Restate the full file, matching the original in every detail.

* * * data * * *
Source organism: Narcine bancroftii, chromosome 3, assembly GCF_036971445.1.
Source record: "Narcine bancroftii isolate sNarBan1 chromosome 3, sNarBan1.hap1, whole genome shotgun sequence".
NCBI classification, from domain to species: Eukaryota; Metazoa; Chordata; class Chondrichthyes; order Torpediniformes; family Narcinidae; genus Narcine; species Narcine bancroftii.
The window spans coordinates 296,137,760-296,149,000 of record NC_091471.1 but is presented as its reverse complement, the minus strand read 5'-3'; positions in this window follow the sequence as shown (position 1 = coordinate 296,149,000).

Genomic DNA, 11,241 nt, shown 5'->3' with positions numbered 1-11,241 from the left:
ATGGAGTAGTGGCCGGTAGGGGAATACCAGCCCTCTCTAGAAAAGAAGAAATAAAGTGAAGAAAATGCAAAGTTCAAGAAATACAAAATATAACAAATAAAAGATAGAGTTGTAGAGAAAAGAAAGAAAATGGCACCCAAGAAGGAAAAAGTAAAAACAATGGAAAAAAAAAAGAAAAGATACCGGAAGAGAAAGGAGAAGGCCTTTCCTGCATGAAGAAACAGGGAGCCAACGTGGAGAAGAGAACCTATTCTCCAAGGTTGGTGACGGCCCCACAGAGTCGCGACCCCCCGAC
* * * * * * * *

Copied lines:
Source organism: Narcine bancroftii, chromosome 3, assembly GCF_036971445.1.
Source record: "Narcine bancroftii isolate sNarBan1 chromosome 3, sNarBan1.hap1, whole genome shotgun sequence".
NCBI classification, from domain to species: Eukaryota; Metazoa; Chordata; class Chondrichthyes; order Torpediniformes; family Narcinidae; genus Narcine; species Narcine bancroftii.
The window spans coordinates 296,137,760-296,149,000 of record NC_091471.1 but is presented as its reverse complement, the minus strand read 5'-3'; positions in this window follow the sequence as shown (position 1 = coordinate 296,149,000).

Genomic DNA, 11,241 nt, shown 5'->3' with positions numbered 1-11,241 from the left:
ATGGAGTAGTGGCCGGTAGGGGAATACCAGCCCTCTCTAGAAAAGAAGAAATAAAGTGAAGAAAATGCAAAGTTCAAGAAATACAAAATATAACAAATAAAAGATAGAGTTGTAGAGAAAAGAAAGAAAATGGCACCCAAGAAGGAAAAAGTAAAAACAATGGAAAAAAAAAAGAAAAGATACCGGAAGAGAAAGGAGAAGGCCTTTCCTGCATGAAGAAACAGGGAGCCAACGTGGAGAAGAGAACCTATTCTCCAAGGTTGGTGACGGCCCCACAGAGTCGCGACCCCCCGAC